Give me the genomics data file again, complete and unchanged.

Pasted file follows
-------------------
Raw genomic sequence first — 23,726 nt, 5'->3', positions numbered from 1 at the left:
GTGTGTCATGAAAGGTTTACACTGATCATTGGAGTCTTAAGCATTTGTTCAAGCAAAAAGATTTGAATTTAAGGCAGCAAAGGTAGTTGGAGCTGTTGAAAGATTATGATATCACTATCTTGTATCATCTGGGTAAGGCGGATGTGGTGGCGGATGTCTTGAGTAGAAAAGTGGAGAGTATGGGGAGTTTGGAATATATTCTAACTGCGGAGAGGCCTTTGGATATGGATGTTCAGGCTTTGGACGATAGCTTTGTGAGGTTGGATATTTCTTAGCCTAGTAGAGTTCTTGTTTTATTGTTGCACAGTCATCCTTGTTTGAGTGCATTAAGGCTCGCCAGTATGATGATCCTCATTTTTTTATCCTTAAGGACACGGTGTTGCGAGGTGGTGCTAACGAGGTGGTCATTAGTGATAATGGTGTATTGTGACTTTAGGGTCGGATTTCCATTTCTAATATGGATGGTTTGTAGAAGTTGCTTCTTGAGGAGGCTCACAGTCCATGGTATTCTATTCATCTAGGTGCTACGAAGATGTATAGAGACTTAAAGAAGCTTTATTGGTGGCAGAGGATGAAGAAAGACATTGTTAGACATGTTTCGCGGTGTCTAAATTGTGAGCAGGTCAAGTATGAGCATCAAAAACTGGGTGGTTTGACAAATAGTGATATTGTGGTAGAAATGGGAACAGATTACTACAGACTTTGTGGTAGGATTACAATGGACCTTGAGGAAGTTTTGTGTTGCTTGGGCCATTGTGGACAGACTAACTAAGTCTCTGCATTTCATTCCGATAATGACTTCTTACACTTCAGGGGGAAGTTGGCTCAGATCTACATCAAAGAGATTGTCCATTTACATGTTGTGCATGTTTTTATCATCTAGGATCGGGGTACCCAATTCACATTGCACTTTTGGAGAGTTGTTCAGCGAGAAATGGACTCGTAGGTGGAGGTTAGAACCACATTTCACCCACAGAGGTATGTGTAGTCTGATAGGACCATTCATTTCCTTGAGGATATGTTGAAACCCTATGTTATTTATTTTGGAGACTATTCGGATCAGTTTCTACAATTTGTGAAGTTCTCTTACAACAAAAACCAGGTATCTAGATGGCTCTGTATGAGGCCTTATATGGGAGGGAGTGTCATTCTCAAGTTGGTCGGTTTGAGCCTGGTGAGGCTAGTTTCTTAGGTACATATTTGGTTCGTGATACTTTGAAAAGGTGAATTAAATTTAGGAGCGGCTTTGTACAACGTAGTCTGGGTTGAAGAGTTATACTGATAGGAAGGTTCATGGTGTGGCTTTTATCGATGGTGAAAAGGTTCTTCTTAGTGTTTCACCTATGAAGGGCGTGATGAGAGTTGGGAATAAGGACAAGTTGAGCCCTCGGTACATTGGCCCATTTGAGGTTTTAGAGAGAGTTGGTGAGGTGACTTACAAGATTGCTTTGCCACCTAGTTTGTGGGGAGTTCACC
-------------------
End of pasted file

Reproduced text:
Raw genomic sequence first — 23,726 nt, 5'->3', positions numbered from 1 at the left:
GTGTGTCATGAAAGGTTTACACTGATCATTGGAGTCTTAAGCATTTGTTCAAGCAAAAAGATTTGAATTTAAGGCAGCAAAGGTAGTTGGAGCTGTTGAAAGATTATGATATCACTATCTTGTATCATCTGGGTAAGGCGGATGTGGTGGCGGATGTCTTGAGTAGAAAAGTGGAGAGTATGGGGAGTTTGGAATATATTCTAACTGCGGAGAGGCCTTTGGATATGGATGTTCAGGCTTTGGACGATAGCTTTGTGAGGTTGGATATTTCTTAGCCTAGTAGAGTTCTTGTTTTATTGTTGCACAGTCATCCTTGTTTGAGTGCATTAAGGCTCGCCAGTATGATGATCCTCATTTTTTTATCCTTAAGGACACGGTGTTGCGAGGTGGTGCTAACGAGGTGGTCATTAGTGATAATGGTGTATTGTGACTTTAGGGTCGGATTTCCATTTCTAATATGGATGGTTTGTAGAAGTTGCTTCTTGAGGAGGCTCACAGTCCATGGTATTCTATTCATCTAGGTGCTACGAAGATGTATAGAGACTTAAAGAAGCTTTATTGGTGGCAGAGGATGAAGAAAGACATTGTTAGACATGTTTCGCGGTGTCTAAATTGTGAGCAGGTCAAGTATGAGCATCAAAAACTGGGTGGTTTGACAAATAGTGATATTGTGGTAGAAATGGGAACAGATTACTACAGACTTTGTGGTAGGATTACAATGGACCTTGAGGAAGTTTTGTGTTGCTTGGGCCATTGTGGACAGACTAACTAAGTCTCTGCATTTCATTCCGATAATGACTTCTTACACTTCAGGGGGAAGTTGGCTCAGATCTACATCAAAGAGATTGTCCATTTACATGTTGTGCATGTTTTTATCATCTAGGATCGGGGTACCCAATTCACATTGCACTTTTGGAGAGTTGTTCAGCGAGAAATGGACTCGTAGGTGGAGGTTAGAACCACATTTCACCCACAGAGGTATGTGTAGTCTGATAGGACCATTCATTTCCTTGAGGATATGTTGAAACCCTATGTTATTTATTTTGGAGACTATTCGGATCAGTTTCTACAATTTGTGAAGTTCTCTTACAACAAAAACCAGGTATCTAGATGGCTCTGTATGAGGCCTTATATGGGAGGGAGTGTCATTCTCAAGTTGGTCGGTTTGAGCCTGGTGAGGCTAGTTTCTTAGGTACATATTTGGTTCGTGATACTTTGAAAAGGTGAATTAAATTTAGGAGCGGCTTTGTACAACGTAGTCTGGGTTGAAGAGTTATACTGATAGGAAGGTTCATGGTGTGGCTTTTATCGATGGTGAAAAGGTTCTTCTTAGTGTTTCACCTATGAAGGGCGTGATGAGAGTTGGGAATAAGGACAAGTTGAGCCCTCGGTACATTGGCCCATTTGAGGTTTTAGAGAGAGTTGGTGAGGTGACTTACAAGATTGCTTTGCCACCTAGTTTGTGGGGAGTTCACC